Since the beginning of June the creators of CryptXXX ransomware have changed their ransom note and Tor payment website twice. However, what more important to those developing detection signatures and administrators is that the latest update no longer makes changes to the file extensions of the encrypted files.
“To make it more difficult for administrators, this release no longer uses special extensions for encrypted files,” the researcher Lawrence Abrams said. “Now an encrypted file will retain the same filename that it had before it was encrypted.”
Together with SANS Internet Storm Center handler Brad Duncan, Abrams found the latest update to CryptXXX, in particular to post-infection activity. Duncan found the changes on a Windows machine compromised by the Neutrino Exploit Kit involved in the pseudo-Darkleech campaign.
For instance, the new payment instructions, point to a new .onion website on the Tor network, and the payment website is called Microsoft Decryptor. On June 1, the previous update was leading to a website called Ultra Decryptor.
“This version does not include a method of contacting the ransomware devs if a victim has payment problems,” Abrams said.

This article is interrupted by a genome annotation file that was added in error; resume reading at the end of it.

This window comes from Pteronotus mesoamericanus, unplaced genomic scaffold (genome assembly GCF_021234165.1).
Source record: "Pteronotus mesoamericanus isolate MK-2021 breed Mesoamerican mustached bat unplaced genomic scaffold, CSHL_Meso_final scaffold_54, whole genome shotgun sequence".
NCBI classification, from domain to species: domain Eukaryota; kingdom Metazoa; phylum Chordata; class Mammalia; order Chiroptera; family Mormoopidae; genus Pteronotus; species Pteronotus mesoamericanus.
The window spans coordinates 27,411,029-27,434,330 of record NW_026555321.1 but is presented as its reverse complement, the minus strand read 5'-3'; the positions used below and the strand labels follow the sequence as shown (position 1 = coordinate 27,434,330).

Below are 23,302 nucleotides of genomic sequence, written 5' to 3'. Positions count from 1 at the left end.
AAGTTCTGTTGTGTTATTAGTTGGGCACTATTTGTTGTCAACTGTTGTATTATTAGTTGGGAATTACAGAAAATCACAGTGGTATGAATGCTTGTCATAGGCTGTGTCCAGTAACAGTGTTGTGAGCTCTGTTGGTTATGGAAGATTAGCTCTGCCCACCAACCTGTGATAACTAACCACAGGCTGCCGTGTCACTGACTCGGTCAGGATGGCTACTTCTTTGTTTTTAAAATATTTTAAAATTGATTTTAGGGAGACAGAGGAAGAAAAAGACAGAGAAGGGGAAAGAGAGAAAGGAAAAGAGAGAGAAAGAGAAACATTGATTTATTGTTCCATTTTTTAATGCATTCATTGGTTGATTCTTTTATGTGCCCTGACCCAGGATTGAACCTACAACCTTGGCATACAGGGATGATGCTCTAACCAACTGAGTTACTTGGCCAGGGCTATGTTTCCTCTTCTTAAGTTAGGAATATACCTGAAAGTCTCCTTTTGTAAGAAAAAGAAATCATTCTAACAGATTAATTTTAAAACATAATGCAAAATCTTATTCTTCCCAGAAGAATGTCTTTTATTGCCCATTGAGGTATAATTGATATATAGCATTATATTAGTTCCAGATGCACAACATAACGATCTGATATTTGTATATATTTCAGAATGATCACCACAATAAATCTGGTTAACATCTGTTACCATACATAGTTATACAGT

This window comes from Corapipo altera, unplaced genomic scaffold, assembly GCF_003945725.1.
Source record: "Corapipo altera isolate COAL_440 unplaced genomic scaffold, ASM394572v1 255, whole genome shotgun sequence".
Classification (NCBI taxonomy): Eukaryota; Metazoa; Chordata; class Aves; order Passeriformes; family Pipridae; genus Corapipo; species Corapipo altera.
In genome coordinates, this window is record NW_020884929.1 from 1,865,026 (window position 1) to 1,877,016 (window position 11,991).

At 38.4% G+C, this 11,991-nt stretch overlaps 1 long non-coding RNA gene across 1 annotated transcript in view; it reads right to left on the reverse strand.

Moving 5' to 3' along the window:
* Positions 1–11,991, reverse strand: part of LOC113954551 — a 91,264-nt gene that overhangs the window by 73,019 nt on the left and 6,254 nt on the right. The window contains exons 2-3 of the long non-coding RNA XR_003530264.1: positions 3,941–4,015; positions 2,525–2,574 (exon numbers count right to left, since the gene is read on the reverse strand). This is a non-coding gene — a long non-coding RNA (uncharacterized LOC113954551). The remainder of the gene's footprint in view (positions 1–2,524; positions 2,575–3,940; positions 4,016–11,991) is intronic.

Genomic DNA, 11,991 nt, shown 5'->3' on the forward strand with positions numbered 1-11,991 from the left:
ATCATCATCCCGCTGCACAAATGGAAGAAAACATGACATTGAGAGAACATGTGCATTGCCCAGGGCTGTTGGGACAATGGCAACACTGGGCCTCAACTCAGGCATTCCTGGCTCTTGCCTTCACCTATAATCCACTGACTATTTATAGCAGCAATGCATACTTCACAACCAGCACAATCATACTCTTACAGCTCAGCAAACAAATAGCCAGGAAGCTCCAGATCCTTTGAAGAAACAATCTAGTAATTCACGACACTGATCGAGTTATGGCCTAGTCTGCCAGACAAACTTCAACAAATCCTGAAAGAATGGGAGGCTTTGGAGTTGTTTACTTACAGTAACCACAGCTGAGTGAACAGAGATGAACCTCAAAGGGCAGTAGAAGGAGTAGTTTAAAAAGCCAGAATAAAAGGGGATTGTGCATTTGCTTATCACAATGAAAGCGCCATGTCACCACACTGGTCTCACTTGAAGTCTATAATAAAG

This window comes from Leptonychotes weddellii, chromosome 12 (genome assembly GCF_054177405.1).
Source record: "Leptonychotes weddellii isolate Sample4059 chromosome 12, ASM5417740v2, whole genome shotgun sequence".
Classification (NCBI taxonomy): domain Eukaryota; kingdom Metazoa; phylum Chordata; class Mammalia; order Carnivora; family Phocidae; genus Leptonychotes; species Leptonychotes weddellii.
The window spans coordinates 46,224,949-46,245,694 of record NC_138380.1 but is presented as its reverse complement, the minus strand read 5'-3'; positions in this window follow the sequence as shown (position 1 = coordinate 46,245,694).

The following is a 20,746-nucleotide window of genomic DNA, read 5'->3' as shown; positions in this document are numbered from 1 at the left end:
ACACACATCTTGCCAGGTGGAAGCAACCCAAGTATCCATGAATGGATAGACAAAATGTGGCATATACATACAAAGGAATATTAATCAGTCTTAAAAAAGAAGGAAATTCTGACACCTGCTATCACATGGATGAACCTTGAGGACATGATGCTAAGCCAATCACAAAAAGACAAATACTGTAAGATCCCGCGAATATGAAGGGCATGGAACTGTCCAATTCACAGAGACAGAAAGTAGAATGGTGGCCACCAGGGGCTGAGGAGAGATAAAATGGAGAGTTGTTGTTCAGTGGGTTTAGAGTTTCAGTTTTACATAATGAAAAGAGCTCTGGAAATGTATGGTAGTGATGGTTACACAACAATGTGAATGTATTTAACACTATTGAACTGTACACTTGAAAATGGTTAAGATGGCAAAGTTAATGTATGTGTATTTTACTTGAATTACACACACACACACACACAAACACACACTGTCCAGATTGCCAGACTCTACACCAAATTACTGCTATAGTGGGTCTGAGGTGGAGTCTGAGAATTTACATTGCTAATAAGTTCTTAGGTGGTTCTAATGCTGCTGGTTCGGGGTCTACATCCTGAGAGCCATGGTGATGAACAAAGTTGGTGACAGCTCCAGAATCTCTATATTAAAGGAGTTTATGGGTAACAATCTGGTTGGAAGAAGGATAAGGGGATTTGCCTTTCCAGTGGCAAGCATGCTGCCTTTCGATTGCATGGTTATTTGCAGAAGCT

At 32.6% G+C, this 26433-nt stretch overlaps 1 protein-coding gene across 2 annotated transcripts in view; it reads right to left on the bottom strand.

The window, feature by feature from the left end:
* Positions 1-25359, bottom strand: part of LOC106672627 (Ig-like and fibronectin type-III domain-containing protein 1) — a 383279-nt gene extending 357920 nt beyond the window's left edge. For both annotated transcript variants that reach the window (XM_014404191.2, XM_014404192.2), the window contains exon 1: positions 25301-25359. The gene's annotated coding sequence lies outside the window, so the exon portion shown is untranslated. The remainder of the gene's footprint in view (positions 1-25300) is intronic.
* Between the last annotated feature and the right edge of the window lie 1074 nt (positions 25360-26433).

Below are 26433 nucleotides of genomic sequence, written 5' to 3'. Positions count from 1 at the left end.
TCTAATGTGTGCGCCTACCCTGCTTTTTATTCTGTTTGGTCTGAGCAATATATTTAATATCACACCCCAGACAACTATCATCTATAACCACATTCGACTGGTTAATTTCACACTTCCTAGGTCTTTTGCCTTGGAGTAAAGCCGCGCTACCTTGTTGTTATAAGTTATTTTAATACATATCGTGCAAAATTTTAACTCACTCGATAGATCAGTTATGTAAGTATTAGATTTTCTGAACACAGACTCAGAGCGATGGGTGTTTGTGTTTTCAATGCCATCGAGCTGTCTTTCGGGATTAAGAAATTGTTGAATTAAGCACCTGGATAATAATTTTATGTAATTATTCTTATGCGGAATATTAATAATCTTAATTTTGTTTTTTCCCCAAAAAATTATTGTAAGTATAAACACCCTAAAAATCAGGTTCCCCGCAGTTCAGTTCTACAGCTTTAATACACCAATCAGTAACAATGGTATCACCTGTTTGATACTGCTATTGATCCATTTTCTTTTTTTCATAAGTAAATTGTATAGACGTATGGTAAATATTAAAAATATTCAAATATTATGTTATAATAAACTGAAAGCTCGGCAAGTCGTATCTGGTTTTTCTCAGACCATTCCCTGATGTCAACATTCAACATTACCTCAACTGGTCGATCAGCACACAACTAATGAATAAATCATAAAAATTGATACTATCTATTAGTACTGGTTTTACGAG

Meanwhile, Duncan, posted an analysis of traffic from the Neutrino Exploit Kit involved in a recent infection coming from 198(.)71(.)54(.)211. He said the traffic made use of domain shadowing used in other Neutrino EK campaigns, as well as Angler, which has been off the radar since for a couple of months following the arrests of Russian hackers behind the Lurk malware.
“Post-infection traffic was over 91(.)220(.)131(.)147 on TCP port 443 using custom encoding, a method CryptXXX has used since it first appeared earlier this year,” Duncan explained, adding that text and HTML versions of the decryption instructions are downloaded in plaintext during post-infection traffic. Abrams said the ransom notes in the updated version of CryptXXX are called README.html, README.bmp, and README.txt.
Currently, CryptXXX Ransomware is one of the most dangerous infections. At the beginning of June, it signaled the downfall of the Angler Exploit Kit and the security experts noted that it had switched distribution channels to Neutrino. By now, the malware has already undergone numerous updates to its encryption capabilities, as well as its ability to encrypt local and attached storage, backups and steal credentials.
There were numerous spam campaigns that have been spreading CryptXXX, most notably of late pseudo-Darkleech, which has spread a number of ransomware families since it appeared in March, last year.
Last week, pseudo-Darkleech made a change to its script, eliminating large blocks of numbers, up to 15,000 characters, which helped obfuscate code. The chunk of characters also made these campaigns easier to spot for researchers and detection software.
According to Duncan, last Friday the code had suddenly disappeared and that the start of the injected code in the script had changed dramatically. Presently, the hackers are using an iframe-based attack with very little obfuscation, throwing off signature-based detection systems.